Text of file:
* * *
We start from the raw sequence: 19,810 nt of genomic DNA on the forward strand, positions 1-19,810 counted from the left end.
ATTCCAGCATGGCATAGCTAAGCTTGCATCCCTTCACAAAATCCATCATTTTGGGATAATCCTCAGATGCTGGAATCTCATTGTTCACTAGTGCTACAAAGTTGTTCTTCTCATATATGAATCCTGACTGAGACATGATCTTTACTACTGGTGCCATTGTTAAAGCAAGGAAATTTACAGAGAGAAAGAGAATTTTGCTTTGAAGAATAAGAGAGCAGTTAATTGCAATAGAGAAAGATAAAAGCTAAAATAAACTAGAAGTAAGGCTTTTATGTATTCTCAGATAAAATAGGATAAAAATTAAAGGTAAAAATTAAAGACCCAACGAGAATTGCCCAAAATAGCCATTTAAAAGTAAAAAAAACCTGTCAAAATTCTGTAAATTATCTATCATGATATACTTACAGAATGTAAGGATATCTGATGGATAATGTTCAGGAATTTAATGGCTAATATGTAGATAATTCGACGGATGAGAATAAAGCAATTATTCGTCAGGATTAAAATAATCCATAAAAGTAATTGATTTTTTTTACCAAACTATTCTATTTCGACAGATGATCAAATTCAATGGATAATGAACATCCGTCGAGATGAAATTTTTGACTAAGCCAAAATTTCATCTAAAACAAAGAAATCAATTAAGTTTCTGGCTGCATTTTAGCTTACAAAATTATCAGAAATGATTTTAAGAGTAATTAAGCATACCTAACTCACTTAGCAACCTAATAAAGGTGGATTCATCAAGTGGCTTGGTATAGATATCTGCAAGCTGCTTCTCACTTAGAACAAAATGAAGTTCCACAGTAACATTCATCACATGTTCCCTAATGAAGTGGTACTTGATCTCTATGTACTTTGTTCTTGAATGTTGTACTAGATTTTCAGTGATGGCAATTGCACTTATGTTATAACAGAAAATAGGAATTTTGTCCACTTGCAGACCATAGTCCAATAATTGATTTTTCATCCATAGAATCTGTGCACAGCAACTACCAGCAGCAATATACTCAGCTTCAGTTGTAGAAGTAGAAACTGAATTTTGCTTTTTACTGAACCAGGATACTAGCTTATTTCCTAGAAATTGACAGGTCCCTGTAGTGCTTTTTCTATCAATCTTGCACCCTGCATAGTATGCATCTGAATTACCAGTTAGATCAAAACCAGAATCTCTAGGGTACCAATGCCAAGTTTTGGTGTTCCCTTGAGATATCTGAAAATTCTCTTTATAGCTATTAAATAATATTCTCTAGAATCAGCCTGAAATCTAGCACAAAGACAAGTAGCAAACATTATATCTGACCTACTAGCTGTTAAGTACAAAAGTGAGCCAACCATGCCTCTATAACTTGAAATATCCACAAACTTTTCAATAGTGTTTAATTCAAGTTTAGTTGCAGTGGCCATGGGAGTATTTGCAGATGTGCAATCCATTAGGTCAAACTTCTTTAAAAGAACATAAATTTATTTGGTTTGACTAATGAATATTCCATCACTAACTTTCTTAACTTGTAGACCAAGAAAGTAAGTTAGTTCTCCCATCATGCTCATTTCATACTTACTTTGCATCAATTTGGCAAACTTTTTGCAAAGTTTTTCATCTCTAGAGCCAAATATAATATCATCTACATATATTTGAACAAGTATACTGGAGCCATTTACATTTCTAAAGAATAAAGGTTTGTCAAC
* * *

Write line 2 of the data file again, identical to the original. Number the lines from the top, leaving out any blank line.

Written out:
ATTCCAGCATGGCATAGCTAAGCTTGCATCCCTTCACAAAATCCATCATTTTGGGATAATCCTCAGATGCTGGAATCTCATTGTTCACTAGTGCTACAAAGTTGTTCTTCTCATATATGAATCCTGACTGAGACATGATCTTTACTACTGGTGCCATTGTTAAAGCAAGGAAATTTACAGAGAGAAAGAGAATTTTGCTTTGAAGAATAAGAGAGCAGTTAATTGCAATAGAGAAAGATAAAAGCTAAAATAAACTAGAAGTAAGGCTTTTATGTATTCTCAGATAAAATAGGATAAAAATTAAAGGTAAAAATTAAAGACCCAACGAGAATTGCCCAAAATAGCCATTTAAAAGTAAAAAAAACCTGTCAAAATTCTGTAAATTATCTATCATGATATACTTACAGAATGTAAGGATATCTGATGGATAATGTTCAGGAATTTAATGGCTAATATGTAGATAATTCGACGGATGAGAATAAAGCAATTATTCGTCAGGATTAAAATAATCCATAAAAGTAATTGATTTTTTTTACCAAACTATTCTATTTCGACAGATGATCAAATTCAATGGATAATGAACATCCGTCGAGATGAAATTTTTGACTAAGCCAAAATTTCATCTAAAACAAAGAAATCAATTAAGTTTCTGGCTGCATTTTAGCTTACAAAATTATCAGAAATGATTTTAAGAGTAATTAAGCATACCTAACTCACTTAGCAACCTAATAAAGGTGGATTCATCAAGTGGCTTGGTATAGATATCTGCAAGCTGCTTCTCACTTAGAACAAAATGAAGTTCCACAGTAACATTCATCACATGTTCCCTAATGAAGTGGTACTTGATCTCTATGTACTTTGTTCTTGAATGTTGTACTAGATTTTCAGTGATGGCAATTGCACTTATGTTATAACAGAAAATAGGAATTTTGTCCACTTGCAGACCATAGTCCAATAATTGATTTTTCATCCATAGAATCTGTGCACAGCAACTACCAGCAGCAATATACTCAGCTTCAGTTGTAGAAGTAGAAACTGAATTTTGCTTTTTACTGAACCAGGATACTAGCTTATTTCCTAGAAATTGACAGGTCCCTGTAGTGCTTTTTCTATCAATCTTGCACCCTGCATAGTATGCATCTGAATTACCAGTTAGATCAAAACCAGAATCTCTAGGGTACCAATGCCAAGTTTTGGTGTTCCCTTGAGATATCTGAAAATTCTCTTTATAGCTATTAAATAATATTCTCTAGAATCAGCCTGAAATCTAGCACAAAGACAAGTAGCAAACATTATATCTGACCTACTAGCTGTTAAGTACAAAAGTGAGCCAACCATGCCTCTATAACTTGAAATATCCACAAACTTTTCAATAGTGTTTAATTCAAGTTTAGTTGCAGTGGCCATGGGAGTATTTGCAGATGTGCAATCCATTAGGTCAAACTTCTTTAAAAGAACATAAATTTATTTGGTTTGACTAATGAATATTCCATCACTAACTTTCTTAACTTGTAGACCAAGAAAGTAAGTTAGTTCTCCCATCATGCTCATTTCATACTTACTTTGCATCAATTTGGCAAACTTTTTGCAAAGTTTTTCATCTCTAGAGCCAAATATAATATCATCTACATATATTTGAACAAGTATACTGGAGCCATTTACATTTCTAAAGAATAAAGGTTTGTCAAC